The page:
This blog post was provided by Kate MacRae and Nadine Metwaly-Duguay from UNICEF Canada.
Conflict has changed every part of Syria over the past nine years, especially winter. Any happy memories of snow filled streets and fields are now gone. Forced to flee their homes and live in camps and shelters offering little protection from the cold, winter is an immense struggle for children in Syria. Freezing temperatures, snow, and heavy rain make life intensely difficult for children who have been forced from their homes and who are already facing the ongoing threat of COVID-19.
“The winter months are even more brutal for children inside Syria,” says Hanaa Singer, UNICEF Syria Representative describing her visit to Aleppo. “I saw children who fled their homes with nothing but the clothes on their back. After the horrors they have lived through, now they have to cope with the piercing cold.”
Aboud, 13, (in grey) and his siblings try on their new winter clothes from the UNICEF-supported winter clothing kit they received in Ma’adan city, Raqqa in the northern region of Syria. “Our income has been very limited since my father passed away, with only my older brother able to work,” explains Abboud who was displaced with his family almost three years ago, as violence escalated near their home in rural Raqqa.
Nahla, 13, opens her winter kit in Hassia, rural Homs, where she and her family sought shelter from the conflict. Every day, Nahla, together with her siblings and other children go on a scavenger hunt around the Hassia industrial zone, looking for garbage and factory waste to be used as fuel; the only means for most families to get some warmth during the harsh winter.
“We sometimes have to go out in the cold multiple times a day to search for junk we can burn for warmth,” explains Nahla.
UNICEF’s winter campaign aims to reach the most vulnerable children aged between three months and 16 years old, who live in camps, settlements and rural areas.
For children who live in areas with shops and facilities, families are provided with cash assistance, to help them purchase winter clothing from local business owners. In rural and lesser developed areas and settlements, UNICEF provides children with winter clothing kits – including a set of warm clothes, gloves, hats, boots, socks, scarves and thermal blankets.
In winter 2019 UNICEF reached over 10,000 children in Syria – as well as many more who have fled to neighboring countries – with winter clothing kits and cash assistance. This year significant needs have persisted across all of UNICEF’s emergency program areas in Syria, which have only been intensified by the continued economic downturn and the COVID-19 pandemic.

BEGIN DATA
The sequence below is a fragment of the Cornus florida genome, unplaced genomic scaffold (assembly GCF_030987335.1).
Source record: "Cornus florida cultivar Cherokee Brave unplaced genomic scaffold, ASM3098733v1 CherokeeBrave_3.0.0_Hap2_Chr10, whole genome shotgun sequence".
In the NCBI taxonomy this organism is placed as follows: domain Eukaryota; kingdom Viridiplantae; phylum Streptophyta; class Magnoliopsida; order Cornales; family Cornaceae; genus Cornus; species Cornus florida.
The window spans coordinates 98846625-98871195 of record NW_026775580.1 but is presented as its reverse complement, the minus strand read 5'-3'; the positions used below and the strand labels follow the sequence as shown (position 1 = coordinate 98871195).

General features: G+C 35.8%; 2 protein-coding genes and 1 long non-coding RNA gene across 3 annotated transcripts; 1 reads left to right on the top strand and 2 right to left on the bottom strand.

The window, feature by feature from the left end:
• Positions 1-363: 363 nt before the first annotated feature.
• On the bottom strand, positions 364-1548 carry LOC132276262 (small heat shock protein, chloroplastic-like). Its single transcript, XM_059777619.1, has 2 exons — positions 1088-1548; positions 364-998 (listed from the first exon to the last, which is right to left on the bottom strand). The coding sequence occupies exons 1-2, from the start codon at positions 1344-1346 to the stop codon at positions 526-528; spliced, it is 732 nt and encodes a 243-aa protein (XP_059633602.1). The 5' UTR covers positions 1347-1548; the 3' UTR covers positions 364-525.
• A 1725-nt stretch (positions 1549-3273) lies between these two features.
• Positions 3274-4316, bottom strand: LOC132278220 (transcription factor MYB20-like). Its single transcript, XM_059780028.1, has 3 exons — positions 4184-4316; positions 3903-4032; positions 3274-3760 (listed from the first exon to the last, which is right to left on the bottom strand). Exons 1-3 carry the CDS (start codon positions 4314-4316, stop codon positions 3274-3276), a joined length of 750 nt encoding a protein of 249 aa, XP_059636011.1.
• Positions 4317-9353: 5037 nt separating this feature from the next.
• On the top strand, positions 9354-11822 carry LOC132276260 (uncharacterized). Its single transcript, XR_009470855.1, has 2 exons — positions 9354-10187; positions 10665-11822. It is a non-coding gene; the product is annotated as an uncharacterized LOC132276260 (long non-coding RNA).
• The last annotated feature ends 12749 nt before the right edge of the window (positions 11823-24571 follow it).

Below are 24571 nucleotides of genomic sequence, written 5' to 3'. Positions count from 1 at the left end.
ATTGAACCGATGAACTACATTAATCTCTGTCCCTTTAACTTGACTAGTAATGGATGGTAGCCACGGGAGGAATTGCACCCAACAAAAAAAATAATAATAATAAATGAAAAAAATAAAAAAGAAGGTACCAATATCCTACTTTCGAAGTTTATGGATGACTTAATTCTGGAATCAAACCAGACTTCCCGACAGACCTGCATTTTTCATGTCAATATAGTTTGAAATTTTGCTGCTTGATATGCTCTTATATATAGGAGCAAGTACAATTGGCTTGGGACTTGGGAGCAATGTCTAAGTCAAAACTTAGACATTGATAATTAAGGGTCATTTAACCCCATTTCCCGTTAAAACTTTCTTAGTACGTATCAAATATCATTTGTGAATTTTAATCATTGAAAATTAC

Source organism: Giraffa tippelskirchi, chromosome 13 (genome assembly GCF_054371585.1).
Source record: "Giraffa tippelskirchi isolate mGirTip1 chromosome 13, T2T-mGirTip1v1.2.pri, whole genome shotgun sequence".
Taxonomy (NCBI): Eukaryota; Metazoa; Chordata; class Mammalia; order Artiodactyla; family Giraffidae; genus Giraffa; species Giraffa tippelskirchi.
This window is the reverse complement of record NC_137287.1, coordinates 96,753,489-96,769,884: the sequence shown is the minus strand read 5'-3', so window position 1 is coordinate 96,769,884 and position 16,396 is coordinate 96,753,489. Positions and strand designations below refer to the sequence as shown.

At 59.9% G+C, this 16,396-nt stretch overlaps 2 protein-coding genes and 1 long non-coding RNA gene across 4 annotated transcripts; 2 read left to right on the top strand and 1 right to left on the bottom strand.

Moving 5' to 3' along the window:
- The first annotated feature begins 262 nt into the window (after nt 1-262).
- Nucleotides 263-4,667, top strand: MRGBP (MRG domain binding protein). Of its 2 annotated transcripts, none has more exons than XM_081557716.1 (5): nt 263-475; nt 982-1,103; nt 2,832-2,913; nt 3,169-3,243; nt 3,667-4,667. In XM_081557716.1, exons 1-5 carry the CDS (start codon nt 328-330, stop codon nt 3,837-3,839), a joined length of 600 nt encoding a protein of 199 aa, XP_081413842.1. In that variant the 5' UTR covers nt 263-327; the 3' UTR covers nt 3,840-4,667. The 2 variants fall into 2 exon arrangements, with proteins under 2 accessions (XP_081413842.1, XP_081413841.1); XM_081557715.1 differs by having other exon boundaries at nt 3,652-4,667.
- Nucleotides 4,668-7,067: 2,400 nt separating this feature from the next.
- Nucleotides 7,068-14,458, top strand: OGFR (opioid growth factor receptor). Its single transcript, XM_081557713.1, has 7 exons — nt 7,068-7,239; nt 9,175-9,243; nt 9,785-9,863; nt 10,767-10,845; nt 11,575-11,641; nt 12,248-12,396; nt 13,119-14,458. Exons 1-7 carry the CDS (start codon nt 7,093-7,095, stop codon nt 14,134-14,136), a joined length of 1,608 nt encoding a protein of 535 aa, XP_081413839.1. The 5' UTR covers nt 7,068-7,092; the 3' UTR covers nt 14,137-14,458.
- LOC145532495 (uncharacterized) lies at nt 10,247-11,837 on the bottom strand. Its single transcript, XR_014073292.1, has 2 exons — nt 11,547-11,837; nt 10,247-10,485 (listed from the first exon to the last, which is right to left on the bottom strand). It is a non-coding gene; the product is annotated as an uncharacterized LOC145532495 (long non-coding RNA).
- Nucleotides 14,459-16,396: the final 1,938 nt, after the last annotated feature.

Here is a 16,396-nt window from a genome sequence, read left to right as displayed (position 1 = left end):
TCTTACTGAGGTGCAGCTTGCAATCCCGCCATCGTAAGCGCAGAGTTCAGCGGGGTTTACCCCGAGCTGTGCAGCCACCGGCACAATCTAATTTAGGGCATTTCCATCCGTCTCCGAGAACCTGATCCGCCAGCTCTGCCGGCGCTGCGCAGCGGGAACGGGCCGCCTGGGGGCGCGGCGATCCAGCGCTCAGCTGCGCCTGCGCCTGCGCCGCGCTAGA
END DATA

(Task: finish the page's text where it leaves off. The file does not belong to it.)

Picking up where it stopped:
COVID-19 has also affected children and teachers after schools in Syria re-opened in September. Despite these challenges, UNICEF has continued to respond to children’s needs across the country, while also scaling up our emergency water, sanitation and health (WASH) and nutrition responses in northeast Syria.
From the beginning of 2020, UNICEF provided 204,096 children with winter clothes, new-born baby kits and blankets, to help protect them against winter storms – especially those children like Nahla who live in makeshift settlements that lack electricity and heating. Our goal is to reach an additional 435,000 children with winter clothing kits by March 2021 but we need the support of Canadians in order to do so.
When you donate to UNICEF Canada, you know that you’re helping to change a child’s life. Your donation will help UNICEF reach more children in Syria with access to education, health care, safe water, food and more. Here are just a few examples of how you can make an impact:
- A gift of $34 can provide one child with winter clothing to stay warm this winter;
- A gift of $50 can provide urgent aid to 112 children in need of immediate life-enhancing nutrition, education and emergency relief;
- A gift of $68 can cover the cost of enrollment and school supplies for a displaced child;
- And a gift of $131 can restock a malnutrition treatment centre with food, therapeutic milk and oral rehydration salts to reach 368 children.
Donate to UNICEF Canadaand support the world’s farthest-reaching humanitarian organization for children. Our work for every child relies entirely on voluntary support, including donations from generous Canadians like you.